College Spotlight: Kayvan Zahiri

Posted by Reeve Staff in Daily Dose on August 22, 2022 # Accessible College

KayvanWhen he was 9-years old, Kayvan Zahiri lost the ability to walk and breathe on his own after having a tumor removed from his spine. The surgery changed the young boy’s life but did not prevent him from chasing his academic dreams.

Less than a decade later, Zahiri had earned a perfect 4.0, becoming the co-valedictorian of his high school class and one of six graduating seniors in the San Francisco Unified School District to receive the Superintendent’s 21st Century Award. He recently finished his first year at the University of San Francisco (USF), where he has learned to juggle long days on campus alongside the joys of new intellectual challenges.

“I wasn’t really sure what to expect, and it was a little overwhelming at the start, but I’m enjoying it so far,” he says.

Students with disabilities account for roughly 19% of the college population across the United States. In 2020, the National Paralysis Resource Center launched its College Transition Program to provide free consultations to students with paralysis as they pursue higher education and prepare for future careers. Though they may have unique considerations alongside class selection—including accessibility and accommodation requirements–there is no reason these students cannot thrive at college.

As he prepared to transition to USF as a commuter student, Zahiri worked with Reeve Foundation partner organization Accessible College to connect with student disability services and secure his necessary accommodations, including accessible classrooms, using a computer for all his work, and having a nurse with him on campus.

The supportive process helped Zahiri focus on adjusting to the day-to-day of college life. His father drops him off and picks him up each day, but Zahiri spends his days moving throughout campus like any every other student. After finishing high school remotely because of the pandemic, the in-person classes at USF have allowed him to get to know professors and more easily collaborate with other students.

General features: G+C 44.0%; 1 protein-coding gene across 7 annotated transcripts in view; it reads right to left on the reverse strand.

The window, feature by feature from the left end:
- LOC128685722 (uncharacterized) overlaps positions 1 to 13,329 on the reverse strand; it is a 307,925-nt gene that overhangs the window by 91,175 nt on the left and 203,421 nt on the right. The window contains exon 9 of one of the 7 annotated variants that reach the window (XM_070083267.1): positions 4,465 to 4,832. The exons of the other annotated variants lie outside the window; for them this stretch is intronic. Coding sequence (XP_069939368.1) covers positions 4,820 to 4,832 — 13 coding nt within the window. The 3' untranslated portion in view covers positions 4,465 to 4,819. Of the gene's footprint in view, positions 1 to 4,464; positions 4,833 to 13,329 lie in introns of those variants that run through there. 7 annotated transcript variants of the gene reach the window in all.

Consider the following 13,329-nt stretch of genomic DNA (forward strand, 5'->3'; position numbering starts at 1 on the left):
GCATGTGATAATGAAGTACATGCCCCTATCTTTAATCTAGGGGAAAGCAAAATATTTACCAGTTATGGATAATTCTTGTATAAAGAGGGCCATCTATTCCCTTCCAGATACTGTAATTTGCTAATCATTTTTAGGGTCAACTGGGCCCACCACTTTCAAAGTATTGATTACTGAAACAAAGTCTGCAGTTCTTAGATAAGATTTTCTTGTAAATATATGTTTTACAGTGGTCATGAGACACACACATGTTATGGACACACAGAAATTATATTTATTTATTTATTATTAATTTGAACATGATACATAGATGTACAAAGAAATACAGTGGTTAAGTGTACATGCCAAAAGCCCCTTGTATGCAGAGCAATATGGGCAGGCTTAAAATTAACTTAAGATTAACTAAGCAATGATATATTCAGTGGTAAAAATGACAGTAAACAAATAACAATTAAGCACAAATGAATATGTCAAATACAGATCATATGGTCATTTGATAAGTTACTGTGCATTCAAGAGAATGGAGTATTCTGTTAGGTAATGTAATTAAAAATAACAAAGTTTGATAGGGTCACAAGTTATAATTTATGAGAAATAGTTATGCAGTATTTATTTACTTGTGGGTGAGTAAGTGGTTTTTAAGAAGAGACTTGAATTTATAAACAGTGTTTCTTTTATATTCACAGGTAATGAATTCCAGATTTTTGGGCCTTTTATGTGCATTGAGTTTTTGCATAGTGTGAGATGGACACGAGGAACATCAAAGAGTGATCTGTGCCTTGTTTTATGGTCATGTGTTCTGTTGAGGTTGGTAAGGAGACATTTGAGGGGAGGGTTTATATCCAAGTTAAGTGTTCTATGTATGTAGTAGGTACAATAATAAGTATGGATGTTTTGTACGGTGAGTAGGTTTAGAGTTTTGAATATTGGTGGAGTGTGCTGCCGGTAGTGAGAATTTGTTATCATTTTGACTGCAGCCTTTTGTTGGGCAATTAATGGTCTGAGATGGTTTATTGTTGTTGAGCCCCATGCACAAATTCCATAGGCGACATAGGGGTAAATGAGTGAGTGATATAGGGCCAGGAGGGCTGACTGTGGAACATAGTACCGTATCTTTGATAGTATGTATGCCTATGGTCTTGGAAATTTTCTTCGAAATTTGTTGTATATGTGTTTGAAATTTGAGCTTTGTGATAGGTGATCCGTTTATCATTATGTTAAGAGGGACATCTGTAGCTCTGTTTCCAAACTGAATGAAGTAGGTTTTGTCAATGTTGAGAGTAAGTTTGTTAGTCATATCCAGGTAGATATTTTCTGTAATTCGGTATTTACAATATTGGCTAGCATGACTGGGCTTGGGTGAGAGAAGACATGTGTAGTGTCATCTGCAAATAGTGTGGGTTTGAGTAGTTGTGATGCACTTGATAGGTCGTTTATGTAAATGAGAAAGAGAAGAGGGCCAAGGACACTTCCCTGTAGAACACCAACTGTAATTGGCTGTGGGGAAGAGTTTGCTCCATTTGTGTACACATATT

Zahiri has also built up his stamina for the long days on campus, happily heading to a favorite spot in the library between classes to study and recharge.

The year was a good one, and Zahiri is looking forward to what comes next, including declaring a major and building a path toward a career. Like many young students, he arrived with an idea of what he wanted to study but found his attention pulled by a new interest – in Zahiri’s case, his early curiosity about psychology has given way to computer science.

“I enjoy doing math and I like working with computers, so those two things go hand in hand,” he says. “The main hope and expectation for my education was setting up the future after college. The real challenge was finding what major I wanted to do, and now I’ve found it. That was the biggest question mark, so I’d say it has gone pretty well.”

For more information about the College Transition Program, or to receive “Navigating and Transitioning to College with Paralysis," a comprehensive guide to help young adults with mobility impairments plan for college written by Tulkin, please contact the NPRC Information Specialist team at www.ChristopherReeve.org/Ask or call 800-539-7309.

The National Paralysis Resource Center website is supported by the Administration for Community Living (ACL), U.S. Department of Health and Human Services (HHS) as part of a financial assistance award totaling $8,700,000 with 100 percent funding by ACL/HHS. The contents are those of the author(s) and do not necessarily represent the official views of, nor an endorsement, by ACL/HHS, or the U.S. Government.